Artist: Allan McCollum with Laurie Simmons, Andrea Fraser
Venue: Mary Boone, New York
Exhibition Title: Lost Objects
Curated by: Piper Marshall
Date: March 4 – April 29, 2017
Note: A transcript of Andrea Fraser’s “May I Help You?” is available here.
Full gallery of images, press release and link available after the jump.
Images courtesy of Mary Boone, New York
On 4 March 2017, Mary Boone Gallery will open at its Chelsea location Lost Objects by ALLAN MCCOLLUM. The exhibition, shown in cooperation with Friedrich Petzel Gallery and curated by Piper Marshall, features three bodies of work by McCollum.
“Lost Object” is a term for the process by which children separate from their mother to encounter things. These objects are happened upon, rather than sought out. Such titillating experiences as discovering an old toy in the form of a plastic figurine for instance, burnishes itself into memory and upon recollection, stimulates satisfaction. Objects here are less lost than encountered and re-imagined. McCollum lifts this term from celebrated psychoanalysts to zero-in on the art-object and to show us how it taps into the construction of desire. The savory response that objects elicit plays an important role in how artworks as well as artifacts are acquired, preserved, and presented.
This exhibition couples McCollum’s Lost Objects (1991) and Plaster Surrogates (1982-present) with the cooperative work “May I Help You?” (1991) by Andrea Fraser and the collaboration Actual Photos (1985) made with Laurie Simmons Lost Objects, the titular work of the exhibition first exhibited at the 1991 Carnegie International, features 240 cast concrete bones replicated from the fossil collection of the Carnegie Museum of Natural History. This sculpture links the contemporary artwork to the natural wonder, establishing a connection between the art institution and its eighteenth century predecessor, the cabinet of curiosities. These bygone exhibition spaces offered an eclectic assortment of oddities, such as dinosaur bones, alongside artworks. Central to McCollum’s work is this rub between artifact and artwork. McCollum first explored this interest with his work Plaster Surrogates. Here, exhibited in the gallery foyer alongside Fraser’s performative video, Plaster Surrogates isolates the method of framing and casts it. This decision to duplicate via mold joins the frame to its content, yet it does not eradicate the touch of the artist. The result is a form of sculpture synonymous to framed wall work. Fraser’s work picks up on this anomaly. In her work, however, the sculptures serve more as stage props, things on the wall around which the saleswoman pitches a narrative.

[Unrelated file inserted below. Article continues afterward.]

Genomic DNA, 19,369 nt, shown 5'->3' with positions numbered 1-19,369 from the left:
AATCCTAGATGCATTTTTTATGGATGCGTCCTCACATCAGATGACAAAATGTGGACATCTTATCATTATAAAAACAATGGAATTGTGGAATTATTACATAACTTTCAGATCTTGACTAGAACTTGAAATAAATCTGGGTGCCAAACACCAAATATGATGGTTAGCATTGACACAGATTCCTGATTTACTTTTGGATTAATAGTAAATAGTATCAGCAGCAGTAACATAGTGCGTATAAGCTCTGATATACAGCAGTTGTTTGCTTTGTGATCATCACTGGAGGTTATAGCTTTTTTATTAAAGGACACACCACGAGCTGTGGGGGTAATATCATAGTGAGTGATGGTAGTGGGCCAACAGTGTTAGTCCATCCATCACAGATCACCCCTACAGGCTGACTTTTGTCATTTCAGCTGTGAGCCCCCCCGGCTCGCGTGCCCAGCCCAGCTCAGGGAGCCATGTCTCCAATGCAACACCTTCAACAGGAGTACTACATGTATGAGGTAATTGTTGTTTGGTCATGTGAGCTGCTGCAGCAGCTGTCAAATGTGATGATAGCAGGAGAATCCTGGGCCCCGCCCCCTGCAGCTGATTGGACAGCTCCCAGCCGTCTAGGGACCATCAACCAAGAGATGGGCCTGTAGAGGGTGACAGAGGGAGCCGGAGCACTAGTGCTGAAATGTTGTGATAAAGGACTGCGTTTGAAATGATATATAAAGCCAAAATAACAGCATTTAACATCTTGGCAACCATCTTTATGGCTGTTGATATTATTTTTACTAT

The surrogate continues in McCollum and Simmons’s Actual Photos, which utilize the lens of a microscope to magnify small-scale plastic figures.
Focused to the point of abstraction, the mass-produced objects are captured at the cusp of visual breakdown. Here the generic product is rendered as an idiosyncratic exception. Actual Photos are distinguished for their deformation and their resistance to immediate reading. With this work, McCollum and Simmons hone in on the fragility of everyday things. The artists’ attention to detail reveals those things perceived as “all-alike” are in fact quite unique when scrutinized.
McCollum is a celebrated artist whose work has both utilized and undermined systems of exhibition since the 1970s. This exhibition reconsiders his investigation into the distinctions between artwork, artifact, and vernacular craft and the absorption of desire into our everyday
Allan McCollum has had solo retrospectives held at major international venues such as the Musée d‘Art Moderne, Paris; Villeneuve-d’Ascq, Lille; Sprengel Museum, Hannover; and Serpentine Gallery, London. His work is in over eighty museum collections worldwide, including the National Gallery of Art, Washington, DC; Museum of Modern Art, New York; Solomon R. Guggenheim Museum, New York; Metropolitan Museum of Art, New York; Whitney Museum of American Art, New York; and Museum of Contemporary Art, Los Angeles.